Saturday, May 01, 2004

Picturing Inference

I have been doing some more thinking about devices for picturing problems of evidence and inference in legal settings. Please see Picturing Inference. Am I on the right track?

Wednesday, April 28, 2004

Gulfstream Witnesses

At one point during today's oral arguments Justice Scalia asked if a Gulfstream jet ought to be sent to Aghanistan to retrieve witnesses for possible hearings on the legality of the detention of persons alleged to be enemy combatants.

I was under the impression that the US. military still has some transport aircraft of its own. Be that as it may, do you agree with J. Scalia that the thought that aircraft should be used to procure the attendance of witnesses at hearings in which human liberty is at stake is absurd? (The answer depends on your priorities, I suppose.)

Evidence -- What An Inconvenience!

I think I heard one of the counsel for the U.S. government suggest today (in oral argument) that one proper reason for the President's right to funnel "enemy combatants" (including U.S. citizens) into some form of military or executive detention rather than into the criminal justice system was "evidentiary concerns." Do you think we can generalize this principle -- so that the government can imprison American citizens who are suspected of wrongdoing whenever the government concludes that it does not have sufficient evidence to convict the suspected miscreants?

P.S. I can see the Statue of Liberty from my apartment building in Jersey City. As I said in a message some months ago, the Statute of Liberty was the very first thing I saw in America when the Liberty Ship in which I was traveling brought me to these shores. I naturally keep thinking of Lady Liberty.

If we can shoot 'em, we can hold 'em?

Did I hear Justice Scalia embrace the following proposition during oral argument before the Court today?:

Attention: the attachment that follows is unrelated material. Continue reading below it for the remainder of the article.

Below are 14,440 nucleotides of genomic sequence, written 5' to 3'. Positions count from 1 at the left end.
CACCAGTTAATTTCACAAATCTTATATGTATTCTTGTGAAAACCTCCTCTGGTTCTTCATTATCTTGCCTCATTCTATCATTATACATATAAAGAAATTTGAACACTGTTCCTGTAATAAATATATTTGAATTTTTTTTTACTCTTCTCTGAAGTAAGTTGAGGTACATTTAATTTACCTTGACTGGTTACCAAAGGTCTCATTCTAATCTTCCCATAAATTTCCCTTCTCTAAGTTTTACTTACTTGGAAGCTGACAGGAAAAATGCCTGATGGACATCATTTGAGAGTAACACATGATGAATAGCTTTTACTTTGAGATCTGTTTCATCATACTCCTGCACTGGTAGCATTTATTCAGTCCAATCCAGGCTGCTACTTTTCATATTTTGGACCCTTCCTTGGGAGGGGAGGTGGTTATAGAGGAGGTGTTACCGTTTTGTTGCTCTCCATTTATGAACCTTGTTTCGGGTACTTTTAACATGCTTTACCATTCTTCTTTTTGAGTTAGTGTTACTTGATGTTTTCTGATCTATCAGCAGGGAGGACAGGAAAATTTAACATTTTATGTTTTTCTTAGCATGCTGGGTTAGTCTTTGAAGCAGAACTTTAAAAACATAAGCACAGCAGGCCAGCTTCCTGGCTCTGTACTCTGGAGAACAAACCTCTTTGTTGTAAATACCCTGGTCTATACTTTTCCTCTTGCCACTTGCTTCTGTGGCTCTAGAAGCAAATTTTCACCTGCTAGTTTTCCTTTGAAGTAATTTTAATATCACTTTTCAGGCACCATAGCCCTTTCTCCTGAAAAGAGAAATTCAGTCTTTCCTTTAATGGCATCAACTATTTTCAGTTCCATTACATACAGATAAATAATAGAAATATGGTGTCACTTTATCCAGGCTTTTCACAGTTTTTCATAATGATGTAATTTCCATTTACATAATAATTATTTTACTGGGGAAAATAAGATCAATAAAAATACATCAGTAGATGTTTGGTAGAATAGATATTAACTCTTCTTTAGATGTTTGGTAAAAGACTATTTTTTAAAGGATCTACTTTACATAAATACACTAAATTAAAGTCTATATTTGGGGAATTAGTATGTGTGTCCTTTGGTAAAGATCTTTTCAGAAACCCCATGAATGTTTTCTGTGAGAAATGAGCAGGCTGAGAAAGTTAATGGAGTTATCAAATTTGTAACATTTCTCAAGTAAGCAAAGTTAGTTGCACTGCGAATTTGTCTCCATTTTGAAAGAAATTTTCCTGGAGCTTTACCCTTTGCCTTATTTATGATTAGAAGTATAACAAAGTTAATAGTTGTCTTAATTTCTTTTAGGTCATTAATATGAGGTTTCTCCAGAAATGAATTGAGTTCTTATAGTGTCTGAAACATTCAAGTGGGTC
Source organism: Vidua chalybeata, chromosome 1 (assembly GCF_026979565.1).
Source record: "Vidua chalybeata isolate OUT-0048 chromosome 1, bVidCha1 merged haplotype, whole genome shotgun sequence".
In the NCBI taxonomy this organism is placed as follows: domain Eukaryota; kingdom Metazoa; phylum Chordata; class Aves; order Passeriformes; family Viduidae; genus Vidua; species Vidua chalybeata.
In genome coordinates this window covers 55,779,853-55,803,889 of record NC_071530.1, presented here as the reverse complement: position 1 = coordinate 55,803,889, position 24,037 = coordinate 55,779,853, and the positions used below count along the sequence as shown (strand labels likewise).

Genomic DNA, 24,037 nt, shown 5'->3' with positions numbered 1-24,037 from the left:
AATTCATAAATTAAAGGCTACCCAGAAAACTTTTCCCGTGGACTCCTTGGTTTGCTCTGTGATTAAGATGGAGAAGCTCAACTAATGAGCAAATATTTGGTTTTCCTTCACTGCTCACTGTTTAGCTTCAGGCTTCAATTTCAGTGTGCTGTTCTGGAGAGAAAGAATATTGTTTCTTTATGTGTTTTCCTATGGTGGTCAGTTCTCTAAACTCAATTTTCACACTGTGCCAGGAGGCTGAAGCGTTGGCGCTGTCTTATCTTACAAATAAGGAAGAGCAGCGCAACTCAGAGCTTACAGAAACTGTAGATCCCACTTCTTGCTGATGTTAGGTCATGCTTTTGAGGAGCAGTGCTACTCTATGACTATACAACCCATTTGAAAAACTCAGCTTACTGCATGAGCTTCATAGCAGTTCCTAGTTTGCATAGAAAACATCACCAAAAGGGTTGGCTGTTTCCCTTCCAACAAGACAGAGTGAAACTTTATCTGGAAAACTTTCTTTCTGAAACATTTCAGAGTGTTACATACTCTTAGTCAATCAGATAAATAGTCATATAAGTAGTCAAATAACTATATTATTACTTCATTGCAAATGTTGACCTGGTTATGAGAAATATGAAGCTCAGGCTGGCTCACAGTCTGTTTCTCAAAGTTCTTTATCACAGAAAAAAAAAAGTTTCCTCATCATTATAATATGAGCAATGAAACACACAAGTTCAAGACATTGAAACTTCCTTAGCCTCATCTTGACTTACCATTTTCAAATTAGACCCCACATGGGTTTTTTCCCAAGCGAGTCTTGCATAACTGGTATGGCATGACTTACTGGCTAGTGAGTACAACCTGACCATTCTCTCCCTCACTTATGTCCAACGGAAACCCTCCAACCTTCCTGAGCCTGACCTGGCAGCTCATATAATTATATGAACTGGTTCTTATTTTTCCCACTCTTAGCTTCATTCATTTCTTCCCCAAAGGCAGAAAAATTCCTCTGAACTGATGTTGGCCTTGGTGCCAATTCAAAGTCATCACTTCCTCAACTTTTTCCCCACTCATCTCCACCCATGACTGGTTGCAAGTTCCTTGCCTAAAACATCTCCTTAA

If the executive branch can shoot enemy combatants, it can detain them (as long as it wants and in any fashion it deems fit).

Justice Scalia and I went to different law schools -- or we got a different legal education. I was taught that the following sort of argument is not a valid syllogism:

The government can do X; therefore, it can do Y.

Stated less formally: The considerations that suggest that the military should be able to kill enemy combatants on the battlefield do not necessarily demonstrate that the government should be able to detain alleged combatants indefinitely or under any circumstances.


I think I also heard Justice Scalia suggest that the President could take any steps that he deems necessary and proper during this time of war(s).

Question 1: If so, could the President abolish the Roman Catholic Church in the U.S. -- if he thought that doing so would promote the conduct of the war(s)?
1A. If so, would Justice Scalia resign?
Question 2:Could the President seize steel mills (or computer companies) if the President thought that doing so is necessary for successful prosecution of the war(s)?

More questions: Mosques in Detroit? Harvard Law School? The Supreme Court? (A wag might suggest that successive Presidents -- liberal and consrevative -- have largely accomplished the last objective.)